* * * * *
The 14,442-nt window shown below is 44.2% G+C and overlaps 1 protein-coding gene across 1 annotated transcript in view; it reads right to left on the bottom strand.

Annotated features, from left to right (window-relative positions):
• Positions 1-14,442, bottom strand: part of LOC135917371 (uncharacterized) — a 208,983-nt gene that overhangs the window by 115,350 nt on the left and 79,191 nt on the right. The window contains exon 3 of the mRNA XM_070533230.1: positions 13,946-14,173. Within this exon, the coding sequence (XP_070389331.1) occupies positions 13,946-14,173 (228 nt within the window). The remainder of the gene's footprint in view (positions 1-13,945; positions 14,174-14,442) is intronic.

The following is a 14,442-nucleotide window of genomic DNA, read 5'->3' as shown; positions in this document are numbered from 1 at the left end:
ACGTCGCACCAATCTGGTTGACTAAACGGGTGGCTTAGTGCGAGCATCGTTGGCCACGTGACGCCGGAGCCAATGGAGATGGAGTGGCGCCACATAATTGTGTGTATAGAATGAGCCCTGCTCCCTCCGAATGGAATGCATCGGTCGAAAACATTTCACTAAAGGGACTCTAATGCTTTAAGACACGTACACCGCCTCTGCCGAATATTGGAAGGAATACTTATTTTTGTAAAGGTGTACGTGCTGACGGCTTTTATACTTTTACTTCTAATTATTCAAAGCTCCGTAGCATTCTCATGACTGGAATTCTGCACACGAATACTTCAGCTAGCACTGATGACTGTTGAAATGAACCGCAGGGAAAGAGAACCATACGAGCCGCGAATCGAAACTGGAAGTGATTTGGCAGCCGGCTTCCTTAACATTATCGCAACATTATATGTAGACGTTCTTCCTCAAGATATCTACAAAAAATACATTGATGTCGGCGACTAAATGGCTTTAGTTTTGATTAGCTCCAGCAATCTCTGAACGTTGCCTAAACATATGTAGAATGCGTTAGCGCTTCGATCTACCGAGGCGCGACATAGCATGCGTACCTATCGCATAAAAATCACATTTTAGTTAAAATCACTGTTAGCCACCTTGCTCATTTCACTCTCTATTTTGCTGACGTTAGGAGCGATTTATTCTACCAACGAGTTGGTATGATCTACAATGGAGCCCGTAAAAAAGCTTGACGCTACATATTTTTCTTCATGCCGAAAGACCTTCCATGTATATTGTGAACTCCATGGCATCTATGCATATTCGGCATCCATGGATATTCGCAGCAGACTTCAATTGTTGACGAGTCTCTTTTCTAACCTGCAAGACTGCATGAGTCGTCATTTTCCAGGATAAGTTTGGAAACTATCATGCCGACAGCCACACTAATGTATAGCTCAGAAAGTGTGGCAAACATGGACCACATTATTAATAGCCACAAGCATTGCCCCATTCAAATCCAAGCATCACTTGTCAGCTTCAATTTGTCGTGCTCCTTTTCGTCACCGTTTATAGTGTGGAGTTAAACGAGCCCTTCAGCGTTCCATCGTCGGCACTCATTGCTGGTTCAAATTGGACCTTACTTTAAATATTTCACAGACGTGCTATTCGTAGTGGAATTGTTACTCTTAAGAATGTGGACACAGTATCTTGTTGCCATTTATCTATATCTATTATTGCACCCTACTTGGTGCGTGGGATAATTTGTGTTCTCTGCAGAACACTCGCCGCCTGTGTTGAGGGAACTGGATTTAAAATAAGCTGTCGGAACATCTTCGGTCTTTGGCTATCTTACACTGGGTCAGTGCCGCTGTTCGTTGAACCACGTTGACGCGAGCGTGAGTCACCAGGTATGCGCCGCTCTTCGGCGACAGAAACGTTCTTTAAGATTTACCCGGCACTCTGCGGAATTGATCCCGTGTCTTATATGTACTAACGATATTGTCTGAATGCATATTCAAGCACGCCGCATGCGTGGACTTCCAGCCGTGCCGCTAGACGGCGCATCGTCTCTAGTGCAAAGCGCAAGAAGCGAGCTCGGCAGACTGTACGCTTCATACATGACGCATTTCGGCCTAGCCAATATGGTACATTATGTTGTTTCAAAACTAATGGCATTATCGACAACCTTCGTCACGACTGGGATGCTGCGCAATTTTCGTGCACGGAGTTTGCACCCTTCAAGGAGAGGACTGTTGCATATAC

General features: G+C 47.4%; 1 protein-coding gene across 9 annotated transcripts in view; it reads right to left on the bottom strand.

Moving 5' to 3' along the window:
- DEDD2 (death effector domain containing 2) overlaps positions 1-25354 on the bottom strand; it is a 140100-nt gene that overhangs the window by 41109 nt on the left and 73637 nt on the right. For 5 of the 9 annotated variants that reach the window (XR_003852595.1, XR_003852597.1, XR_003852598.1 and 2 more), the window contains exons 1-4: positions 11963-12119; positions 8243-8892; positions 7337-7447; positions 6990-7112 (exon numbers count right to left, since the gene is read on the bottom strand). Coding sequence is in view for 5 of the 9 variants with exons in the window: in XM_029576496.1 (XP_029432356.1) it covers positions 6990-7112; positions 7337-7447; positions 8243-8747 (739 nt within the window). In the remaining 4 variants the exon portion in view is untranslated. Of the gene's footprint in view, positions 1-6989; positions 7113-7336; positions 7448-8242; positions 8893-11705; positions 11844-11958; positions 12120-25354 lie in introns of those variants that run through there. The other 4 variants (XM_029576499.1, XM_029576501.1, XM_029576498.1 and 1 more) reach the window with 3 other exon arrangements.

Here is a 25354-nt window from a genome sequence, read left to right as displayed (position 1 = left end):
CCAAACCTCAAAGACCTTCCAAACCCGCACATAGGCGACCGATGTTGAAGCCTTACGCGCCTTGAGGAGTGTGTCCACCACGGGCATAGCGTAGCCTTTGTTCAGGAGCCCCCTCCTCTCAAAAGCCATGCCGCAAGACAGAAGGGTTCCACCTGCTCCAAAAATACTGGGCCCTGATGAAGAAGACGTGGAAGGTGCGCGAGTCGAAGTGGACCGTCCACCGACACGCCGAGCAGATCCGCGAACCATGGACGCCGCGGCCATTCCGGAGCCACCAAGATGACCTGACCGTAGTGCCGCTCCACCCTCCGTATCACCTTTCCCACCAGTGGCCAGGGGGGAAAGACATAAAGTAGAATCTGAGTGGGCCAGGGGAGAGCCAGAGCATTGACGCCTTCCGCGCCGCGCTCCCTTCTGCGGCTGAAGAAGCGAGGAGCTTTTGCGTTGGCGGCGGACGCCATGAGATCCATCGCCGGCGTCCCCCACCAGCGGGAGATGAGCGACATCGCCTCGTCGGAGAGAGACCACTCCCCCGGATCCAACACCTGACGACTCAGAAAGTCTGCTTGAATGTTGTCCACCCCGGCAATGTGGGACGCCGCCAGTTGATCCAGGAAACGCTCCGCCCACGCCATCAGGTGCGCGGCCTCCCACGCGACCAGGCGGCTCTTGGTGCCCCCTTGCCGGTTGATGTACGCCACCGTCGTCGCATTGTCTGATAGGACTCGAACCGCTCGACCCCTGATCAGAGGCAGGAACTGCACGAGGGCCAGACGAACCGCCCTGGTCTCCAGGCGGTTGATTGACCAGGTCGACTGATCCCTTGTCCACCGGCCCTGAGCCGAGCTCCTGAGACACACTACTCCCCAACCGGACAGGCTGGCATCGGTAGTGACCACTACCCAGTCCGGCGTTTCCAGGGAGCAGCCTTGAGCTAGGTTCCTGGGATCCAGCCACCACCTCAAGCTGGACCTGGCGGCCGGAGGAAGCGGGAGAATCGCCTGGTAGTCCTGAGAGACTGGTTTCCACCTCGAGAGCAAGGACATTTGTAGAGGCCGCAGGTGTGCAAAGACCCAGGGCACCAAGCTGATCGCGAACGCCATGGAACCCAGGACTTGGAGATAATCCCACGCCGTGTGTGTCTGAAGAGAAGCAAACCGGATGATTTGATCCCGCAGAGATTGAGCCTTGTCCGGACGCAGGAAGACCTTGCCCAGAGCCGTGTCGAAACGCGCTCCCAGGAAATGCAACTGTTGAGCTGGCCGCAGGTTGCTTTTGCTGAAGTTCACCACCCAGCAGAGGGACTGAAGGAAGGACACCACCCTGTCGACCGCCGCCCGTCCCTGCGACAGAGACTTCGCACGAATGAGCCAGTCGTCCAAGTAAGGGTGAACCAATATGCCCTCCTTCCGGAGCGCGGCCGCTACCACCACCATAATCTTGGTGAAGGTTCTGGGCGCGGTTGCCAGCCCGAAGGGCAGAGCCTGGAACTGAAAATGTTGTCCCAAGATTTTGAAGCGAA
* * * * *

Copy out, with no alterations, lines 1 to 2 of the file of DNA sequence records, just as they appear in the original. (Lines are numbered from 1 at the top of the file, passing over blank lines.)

The 14,442-nt window shown below is 44.2% G+C and overlaps 1 protein-coding gene across 1 annotated transcript in view; it reads right to left on the bottom strand.

Annotated features, from left to right (window-relative positions):